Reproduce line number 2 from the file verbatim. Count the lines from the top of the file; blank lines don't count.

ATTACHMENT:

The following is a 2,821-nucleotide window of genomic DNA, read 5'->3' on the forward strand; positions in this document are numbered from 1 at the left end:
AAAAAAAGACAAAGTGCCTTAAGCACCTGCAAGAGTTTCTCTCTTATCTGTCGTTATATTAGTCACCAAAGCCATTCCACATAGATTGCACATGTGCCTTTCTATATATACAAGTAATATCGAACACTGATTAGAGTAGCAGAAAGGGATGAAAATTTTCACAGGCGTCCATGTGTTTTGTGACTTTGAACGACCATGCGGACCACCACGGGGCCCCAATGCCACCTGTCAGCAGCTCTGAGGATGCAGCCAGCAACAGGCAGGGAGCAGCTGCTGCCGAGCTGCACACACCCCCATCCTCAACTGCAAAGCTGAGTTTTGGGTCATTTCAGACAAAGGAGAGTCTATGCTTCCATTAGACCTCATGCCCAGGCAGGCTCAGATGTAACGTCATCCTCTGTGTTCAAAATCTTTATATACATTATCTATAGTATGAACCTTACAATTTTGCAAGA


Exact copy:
AAAAAAAGACAAAGTGCCTTAAGCACCTGCAAGAGTTTCTCTCTTATCTGTCGTTATATTAGTCACCAAAGCCATTCCACATAGATTGCACATGTGCCTTTCTATATATACAAGTAATATCGAACACTGATTAGAGTAGCAGAAAGGGATGAAAATTTTCACAGGCGTCCATGTGTTTTGTGACTTTGAACGACCATGCGGACCACCACGGGGCCCCAATGCCACCTGTCAGCAGCTCTGAGGATGCAGCCAGCAACAGGCAGGGAGCAGCTGCTGCCGAGCTGCACACACCCCCATCCTCAACTGCAAAGCTGAGTTTTGGGTCATTTCAGACAAAGGAGAGTCTATGCTTCCATTAGACCTCATGCCCAGGCAGGCTCAGATGTAACGTCATCCTCTGTGTTCAAAATCTTTATATACATTATCTATAGTATGAACCTTACAATTTTGCAAGA